‘Crisis of information’: George Galloway says Latvian ban on RT proves Western viewers are ‘looking elsewhere’ for news
George Galloway has said Latvia’s decision to ban RT channels could be seen as a “compliment,” indicating that Western viewers are sick of watching and reading mainstream media and seeking out alternatives.
Latvia’s National Electronic Media Council (NEPLP) announced on Tuesday that it would prohibit seven RT channels from broadcasting in the country.
Galloway told RT that there is “no question” that the country’s authorities have been blinded by Russophobia in making the decision. Indeed, perhaps that blindness is so severe that it prevented the Latvian regulator from doing some fact-checking before announcing the move.
The NEPLP rationalized the ban by falsely claiming that RT is “controlled” by Dmitry Kiselyov, who is under EU sanctions. Kiselyov is actually the head of another news organization, Rossiya Segodnya — and has nothing to do with RT.
Galloway, a former British MP, said the move to prohibit RT broadcasting is a sign that Western people are “looking elsewhere” for news and that authorities in those countries want to shut down different perspectives, despite claiming to be committed to the ideals of free speech and media. It’s a “crisis of information,” he said.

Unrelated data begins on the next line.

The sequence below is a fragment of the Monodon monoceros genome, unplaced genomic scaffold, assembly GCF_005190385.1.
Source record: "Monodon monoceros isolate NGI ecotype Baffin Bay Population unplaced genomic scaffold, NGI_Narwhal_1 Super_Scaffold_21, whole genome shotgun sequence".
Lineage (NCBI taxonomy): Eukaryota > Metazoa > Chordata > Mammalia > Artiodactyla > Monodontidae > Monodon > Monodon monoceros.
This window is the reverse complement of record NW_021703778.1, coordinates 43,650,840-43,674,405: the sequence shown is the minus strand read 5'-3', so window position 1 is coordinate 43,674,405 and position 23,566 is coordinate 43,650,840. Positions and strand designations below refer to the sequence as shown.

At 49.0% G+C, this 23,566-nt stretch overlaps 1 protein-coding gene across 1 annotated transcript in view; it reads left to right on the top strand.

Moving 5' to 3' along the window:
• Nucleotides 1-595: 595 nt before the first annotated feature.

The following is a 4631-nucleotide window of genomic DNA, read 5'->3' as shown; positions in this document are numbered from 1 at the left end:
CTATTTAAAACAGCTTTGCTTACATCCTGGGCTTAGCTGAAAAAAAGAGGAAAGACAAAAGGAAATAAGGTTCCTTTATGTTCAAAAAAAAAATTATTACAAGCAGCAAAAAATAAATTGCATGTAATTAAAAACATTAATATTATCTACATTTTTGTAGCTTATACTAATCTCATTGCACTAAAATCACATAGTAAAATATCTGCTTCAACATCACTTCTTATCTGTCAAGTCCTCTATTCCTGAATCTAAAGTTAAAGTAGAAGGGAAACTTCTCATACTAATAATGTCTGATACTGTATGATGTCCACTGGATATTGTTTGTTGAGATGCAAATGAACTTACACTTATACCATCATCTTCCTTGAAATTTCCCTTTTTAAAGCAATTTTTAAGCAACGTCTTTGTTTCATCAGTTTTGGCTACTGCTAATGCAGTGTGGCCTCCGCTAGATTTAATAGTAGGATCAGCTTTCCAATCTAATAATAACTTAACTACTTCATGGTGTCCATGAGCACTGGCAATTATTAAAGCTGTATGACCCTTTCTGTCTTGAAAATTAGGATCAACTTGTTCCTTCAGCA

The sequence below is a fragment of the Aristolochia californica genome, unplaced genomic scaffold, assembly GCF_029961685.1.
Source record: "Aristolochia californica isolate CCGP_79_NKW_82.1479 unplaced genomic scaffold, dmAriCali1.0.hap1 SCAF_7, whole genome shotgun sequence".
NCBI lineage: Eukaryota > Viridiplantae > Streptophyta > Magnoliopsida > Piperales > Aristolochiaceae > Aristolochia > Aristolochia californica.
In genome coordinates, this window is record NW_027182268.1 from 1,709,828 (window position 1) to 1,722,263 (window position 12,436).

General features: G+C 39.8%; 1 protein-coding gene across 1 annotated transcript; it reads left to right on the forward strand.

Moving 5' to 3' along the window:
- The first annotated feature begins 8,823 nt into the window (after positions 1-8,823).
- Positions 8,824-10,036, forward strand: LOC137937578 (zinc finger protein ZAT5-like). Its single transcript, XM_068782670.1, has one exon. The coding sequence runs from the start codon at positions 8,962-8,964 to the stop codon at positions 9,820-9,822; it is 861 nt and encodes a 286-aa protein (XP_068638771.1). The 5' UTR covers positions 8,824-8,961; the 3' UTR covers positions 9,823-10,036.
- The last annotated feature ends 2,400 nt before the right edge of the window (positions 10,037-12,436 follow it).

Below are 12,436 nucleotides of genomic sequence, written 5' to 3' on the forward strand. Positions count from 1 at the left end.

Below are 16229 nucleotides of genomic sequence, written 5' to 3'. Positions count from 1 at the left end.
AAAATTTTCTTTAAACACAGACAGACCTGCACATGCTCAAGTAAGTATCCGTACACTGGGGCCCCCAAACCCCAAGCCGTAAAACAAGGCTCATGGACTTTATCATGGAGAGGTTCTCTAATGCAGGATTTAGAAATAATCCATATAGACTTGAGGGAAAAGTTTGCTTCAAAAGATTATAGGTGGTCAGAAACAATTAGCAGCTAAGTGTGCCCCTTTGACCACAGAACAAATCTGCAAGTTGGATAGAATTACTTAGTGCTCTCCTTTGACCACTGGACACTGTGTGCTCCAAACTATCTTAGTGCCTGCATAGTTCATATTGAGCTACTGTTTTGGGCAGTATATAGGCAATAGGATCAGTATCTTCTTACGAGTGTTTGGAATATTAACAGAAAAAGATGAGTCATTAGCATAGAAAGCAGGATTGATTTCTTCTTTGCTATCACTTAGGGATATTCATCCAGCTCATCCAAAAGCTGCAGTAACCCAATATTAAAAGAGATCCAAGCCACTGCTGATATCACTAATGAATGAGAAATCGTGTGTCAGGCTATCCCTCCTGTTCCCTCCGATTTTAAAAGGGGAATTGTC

The West has “coasted for the best part of a hundred years” on the myth that it stands for freedom of the press and that this distinguishes it from authoritarian societies.
Galloway, who hosts the show ‘Sputnik’ on RT, said authorities around the world are now all “dancing to the same tune” in an effort to stamp out competing voices because “nobody believes mainstream media” anymore.
In that sense, banning RT could be seen as a “compliment,” he said.
Galloway also suggested that some other EU countries might try to follow suit and “mimic” Latvia’s move, though such a scenario would require others to also disregard basic facts.
The International Federation of Journalists condemned Latvia’s decision on Tuesday, saying it “violates freedom of the press” and calling it a “clear act of censorship.”
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